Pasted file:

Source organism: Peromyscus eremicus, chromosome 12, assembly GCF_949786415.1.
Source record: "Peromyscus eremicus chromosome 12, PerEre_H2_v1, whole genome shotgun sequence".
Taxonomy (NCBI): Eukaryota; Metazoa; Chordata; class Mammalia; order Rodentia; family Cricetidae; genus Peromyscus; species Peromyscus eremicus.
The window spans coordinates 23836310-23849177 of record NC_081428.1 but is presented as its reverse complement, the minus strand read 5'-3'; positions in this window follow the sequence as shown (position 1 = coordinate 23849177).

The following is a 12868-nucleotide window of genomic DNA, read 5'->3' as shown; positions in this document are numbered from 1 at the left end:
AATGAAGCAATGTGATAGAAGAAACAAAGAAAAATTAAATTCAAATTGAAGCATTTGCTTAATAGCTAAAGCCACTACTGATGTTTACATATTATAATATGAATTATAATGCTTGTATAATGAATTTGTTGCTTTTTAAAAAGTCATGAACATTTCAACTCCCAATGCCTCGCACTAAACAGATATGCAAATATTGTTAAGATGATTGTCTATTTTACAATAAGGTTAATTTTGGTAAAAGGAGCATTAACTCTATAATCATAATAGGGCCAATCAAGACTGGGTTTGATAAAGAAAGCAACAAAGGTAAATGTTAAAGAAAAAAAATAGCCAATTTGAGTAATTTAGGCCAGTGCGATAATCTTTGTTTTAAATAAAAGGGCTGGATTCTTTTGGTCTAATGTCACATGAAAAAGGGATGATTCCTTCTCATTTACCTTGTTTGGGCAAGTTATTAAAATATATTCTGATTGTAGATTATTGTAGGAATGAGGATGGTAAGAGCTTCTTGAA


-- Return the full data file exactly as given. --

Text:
Source organism: Peromyscus eremicus, chromosome 12, assembly GCF_949786415.1.
Source record: "Peromyscus eremicus chromosome 12, PerEre_H2_v1, whole genome shotgun sequence".
Taxonomy (NCBI): Eukaryota; Metazoa; Chordata; class Mammalia; order Rodentia; family Cricetidae; genus Peromyscus; species Peromyscus eremicus.
The window spans coordinates 23836310-23849177 of record NC_081428.1 but is presented as its reverse complement, the minus strand read 5'-3'; positions in this window follow the sequence as shown (position 1 = coordinate 23849177).

The following is a 12868-nucleotide window of genomic DNA, read 5'->3' as shown; positions in this document are numbered from 1 at the left end:
AATGAAGCAATGTGATAGAAGAAACAAAGAAAAATTAAATTCAAATTGAAGCATTTGCTTAATAGCTAAAGCCACTACTGATGTTTACATATTATAATATGAATTATAATGCTTGTATAATGAATTTGTTGCTTTTTAAAAAGTCATGAACATTTCAACTCCCAATGCCTCGCACTAAACAGATATGCAAATATTGTTAAGATGATTGTCTATTTTACAATAAGGTTAATTTTGGTAAAAGGAGCATTAACTCTATAATCATAATAGGGCCAATCAAGACTGGGTTTGATAAAGAAAGCAACAAAGGTAAATGTTAAAGAAAAAAAATAGCCAATTTGAGTAATTTAGGCCAGTGCGATAATCTTTGTTTTAAATAAAAGGGCTGGATTCTTTTGGTCTAATGTCACATGAAAAAGGGATGATTCCTTCTCATTTACCTTGTTTGGGCAAGTTATTAAAATATATTCTGATTGTAGATTATTGTAGGAATGAGGATGGTAAGAGCTTCTTGAA